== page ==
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Eagle nest ready for its close up

The eagle is landing. With signs of the majestic birds in and around the Millennium Trail nest, Yukon Electrical staff activated the company's popular Eagle Cam last week.

The eagle is landing.

With signs of the majestic birds in and around the Millennium Trail nest, Yukon Electrical staff activated the company’s popular Eagle Cam last week.

“One eagle has been spotted in the area of the nest since about the 15th of January,” said Yukon Electrical’s Laura Carlson.

Carlson said a local eagle watcher has a photo of a bird - likely the male - sitting in the nest earlier this month. New twigs and talon marks are also visible.

Depending on food supplies, the eagle pair that call that nest home may never have left for the winter, Carlson said. “As long as they can find food they may have only gone a little ways away or may have stayed in the Whitehorse area. It’s not completely unexpected.”

Though they spend winters apart, eagles usually mate for life and will return to the same place every year to raise their young.

“The biologist has indicated that one of the reasons we may be seeing the male ... is that he’s already defending the territory. So that’s a good sign for them to come back to the nest,” she said.

The family of two adult eagles and their three offspring became worldwide celebrities online when the camera on their nest went live for the first time last year. Between May and September the site received more than a million hits from around the world.

“It was straight across all of Canada and most of the U.S. But we got inquiries from Mexico, Singapore, all over Europe - Germany, Czech, England,” Carlson said.

“We had a number of people following us out of Australia. It’s quite widespread all across the world.”

Fans were able to watch the chicks hatch and grow before eventually fledging and flying away.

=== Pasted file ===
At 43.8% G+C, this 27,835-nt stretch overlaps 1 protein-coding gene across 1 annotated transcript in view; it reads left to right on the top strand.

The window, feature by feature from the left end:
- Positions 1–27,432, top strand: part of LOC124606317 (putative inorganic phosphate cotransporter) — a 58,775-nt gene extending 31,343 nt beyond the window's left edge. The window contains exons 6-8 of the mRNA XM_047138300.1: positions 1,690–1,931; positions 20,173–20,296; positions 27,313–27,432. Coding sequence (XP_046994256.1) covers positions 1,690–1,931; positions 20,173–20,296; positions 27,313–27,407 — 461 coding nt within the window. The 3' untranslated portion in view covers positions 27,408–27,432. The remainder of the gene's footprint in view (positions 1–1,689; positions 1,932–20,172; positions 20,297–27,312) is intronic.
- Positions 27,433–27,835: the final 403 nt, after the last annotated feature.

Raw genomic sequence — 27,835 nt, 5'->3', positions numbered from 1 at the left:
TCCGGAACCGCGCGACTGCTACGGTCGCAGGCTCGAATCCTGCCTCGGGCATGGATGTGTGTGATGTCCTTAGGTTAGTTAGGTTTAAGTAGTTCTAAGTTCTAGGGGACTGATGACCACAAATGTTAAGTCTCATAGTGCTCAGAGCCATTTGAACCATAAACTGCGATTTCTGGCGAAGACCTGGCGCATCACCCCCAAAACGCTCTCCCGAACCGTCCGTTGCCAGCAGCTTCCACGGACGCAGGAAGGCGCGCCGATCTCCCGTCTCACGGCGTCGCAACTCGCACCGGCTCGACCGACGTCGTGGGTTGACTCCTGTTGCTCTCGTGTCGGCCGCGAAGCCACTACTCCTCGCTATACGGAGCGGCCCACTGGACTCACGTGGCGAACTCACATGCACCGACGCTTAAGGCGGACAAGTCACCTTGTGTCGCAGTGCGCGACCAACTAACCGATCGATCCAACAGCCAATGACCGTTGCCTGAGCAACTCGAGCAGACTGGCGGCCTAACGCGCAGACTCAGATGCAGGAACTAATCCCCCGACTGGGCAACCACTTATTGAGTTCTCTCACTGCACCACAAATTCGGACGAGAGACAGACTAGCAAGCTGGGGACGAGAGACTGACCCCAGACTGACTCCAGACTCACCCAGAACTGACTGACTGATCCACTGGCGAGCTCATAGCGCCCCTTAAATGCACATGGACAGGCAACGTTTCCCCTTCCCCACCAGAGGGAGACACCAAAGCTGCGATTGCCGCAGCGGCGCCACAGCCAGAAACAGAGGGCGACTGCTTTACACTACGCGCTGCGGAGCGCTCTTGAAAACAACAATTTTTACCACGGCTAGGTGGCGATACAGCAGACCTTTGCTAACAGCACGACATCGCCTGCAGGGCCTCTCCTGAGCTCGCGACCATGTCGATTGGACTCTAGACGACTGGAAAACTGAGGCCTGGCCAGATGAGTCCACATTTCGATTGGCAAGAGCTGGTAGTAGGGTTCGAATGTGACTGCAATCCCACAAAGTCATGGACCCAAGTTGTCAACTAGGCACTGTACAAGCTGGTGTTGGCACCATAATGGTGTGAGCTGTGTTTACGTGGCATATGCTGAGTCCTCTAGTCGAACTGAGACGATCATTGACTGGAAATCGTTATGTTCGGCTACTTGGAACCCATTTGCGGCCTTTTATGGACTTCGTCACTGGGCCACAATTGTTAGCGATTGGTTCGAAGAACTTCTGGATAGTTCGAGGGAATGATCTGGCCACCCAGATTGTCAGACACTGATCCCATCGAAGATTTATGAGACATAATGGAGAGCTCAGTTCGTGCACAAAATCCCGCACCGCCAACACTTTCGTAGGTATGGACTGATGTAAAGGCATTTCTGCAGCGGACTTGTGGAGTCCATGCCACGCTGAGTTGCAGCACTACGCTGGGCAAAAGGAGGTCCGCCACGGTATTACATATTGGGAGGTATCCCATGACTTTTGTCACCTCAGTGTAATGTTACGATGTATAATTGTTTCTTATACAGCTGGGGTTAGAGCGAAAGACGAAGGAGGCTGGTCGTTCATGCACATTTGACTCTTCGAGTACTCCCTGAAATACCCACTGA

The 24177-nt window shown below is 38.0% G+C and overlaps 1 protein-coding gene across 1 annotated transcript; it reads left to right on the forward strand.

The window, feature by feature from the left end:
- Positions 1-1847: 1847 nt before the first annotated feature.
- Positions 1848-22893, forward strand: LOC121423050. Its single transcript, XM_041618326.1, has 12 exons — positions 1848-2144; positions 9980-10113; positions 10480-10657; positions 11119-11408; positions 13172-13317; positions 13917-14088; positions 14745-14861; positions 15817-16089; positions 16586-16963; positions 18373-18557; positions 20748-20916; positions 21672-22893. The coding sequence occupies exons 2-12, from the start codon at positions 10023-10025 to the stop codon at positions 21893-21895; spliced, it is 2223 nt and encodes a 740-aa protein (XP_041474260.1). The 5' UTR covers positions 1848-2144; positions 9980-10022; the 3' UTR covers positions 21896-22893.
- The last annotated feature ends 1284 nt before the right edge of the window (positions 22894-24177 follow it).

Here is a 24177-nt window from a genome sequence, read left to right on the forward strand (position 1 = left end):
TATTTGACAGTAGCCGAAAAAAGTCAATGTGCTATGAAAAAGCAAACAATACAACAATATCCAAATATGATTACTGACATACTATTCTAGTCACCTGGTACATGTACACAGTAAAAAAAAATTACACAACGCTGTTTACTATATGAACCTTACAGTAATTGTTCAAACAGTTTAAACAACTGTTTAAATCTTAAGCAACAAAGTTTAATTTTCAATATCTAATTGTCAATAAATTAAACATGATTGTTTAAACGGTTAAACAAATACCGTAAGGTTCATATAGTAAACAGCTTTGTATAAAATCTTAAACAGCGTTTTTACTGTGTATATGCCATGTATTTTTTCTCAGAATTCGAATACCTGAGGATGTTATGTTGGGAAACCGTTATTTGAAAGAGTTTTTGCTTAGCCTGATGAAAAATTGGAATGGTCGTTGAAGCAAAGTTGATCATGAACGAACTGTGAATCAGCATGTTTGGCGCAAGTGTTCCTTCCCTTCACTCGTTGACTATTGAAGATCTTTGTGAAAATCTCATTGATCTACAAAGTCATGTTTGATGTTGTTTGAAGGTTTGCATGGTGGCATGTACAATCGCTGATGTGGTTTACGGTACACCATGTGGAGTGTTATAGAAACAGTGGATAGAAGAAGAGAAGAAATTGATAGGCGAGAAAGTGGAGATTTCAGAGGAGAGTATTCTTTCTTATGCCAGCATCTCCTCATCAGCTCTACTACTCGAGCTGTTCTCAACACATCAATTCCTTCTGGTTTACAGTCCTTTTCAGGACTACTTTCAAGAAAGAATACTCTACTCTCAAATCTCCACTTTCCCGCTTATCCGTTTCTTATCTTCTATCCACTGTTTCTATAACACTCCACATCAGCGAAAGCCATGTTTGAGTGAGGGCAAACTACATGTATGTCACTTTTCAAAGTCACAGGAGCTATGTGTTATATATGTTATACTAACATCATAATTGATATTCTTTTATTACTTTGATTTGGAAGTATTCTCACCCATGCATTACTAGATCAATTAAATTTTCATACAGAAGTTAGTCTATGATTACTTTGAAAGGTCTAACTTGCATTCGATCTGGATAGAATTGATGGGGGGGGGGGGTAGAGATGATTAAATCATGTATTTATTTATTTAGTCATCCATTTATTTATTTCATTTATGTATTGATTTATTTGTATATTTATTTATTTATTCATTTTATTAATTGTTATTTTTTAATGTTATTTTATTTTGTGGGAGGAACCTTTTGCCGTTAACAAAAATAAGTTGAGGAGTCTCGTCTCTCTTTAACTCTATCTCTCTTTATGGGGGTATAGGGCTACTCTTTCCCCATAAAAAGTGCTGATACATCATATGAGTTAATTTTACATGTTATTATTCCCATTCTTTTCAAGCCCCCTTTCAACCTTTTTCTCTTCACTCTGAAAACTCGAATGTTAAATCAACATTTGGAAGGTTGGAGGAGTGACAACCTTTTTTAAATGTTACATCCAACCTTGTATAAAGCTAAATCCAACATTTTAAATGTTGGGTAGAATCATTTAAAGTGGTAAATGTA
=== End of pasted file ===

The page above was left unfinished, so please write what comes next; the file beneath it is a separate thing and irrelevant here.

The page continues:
This year Yukon Electrical is hoping to partner with groups like Tourism Yukon to capitalize on the popularity.

“Once the weather gets a little bit better we will be hosting more on-site activities - nest-side viewing and bringing in experts so people can come down and ask questions.”

Last year’s chicks quickly endeared themselves to fans.

“You saw the three chicks really acting like siblings. I can think of one instance where we, for 10 minutes, watched the three of them basically argue over the placement of a stick,” Carlson recalled.

At one point all three young birds had the single stick in their beak.

“I’m thinking, this is just like my kids in the back seat of the car. Fighting over whatever,” she said.

Like any celebrities, Whitehorse’s on-camera eagles were the subject of rumours, the most persistent of which was that a chihuahua was brought up to the nest and killed.

That is untrue, Carlson said.

“They do eat a lot of ground squirrels and I think that maybe sometimes those things ... there were some pretty fat ones that came into the nest, but no dogs.”

The project is designed to offer “a little education about the North and certainly a view into a great family story,” said Carlson.

Contact Ashley Joannou at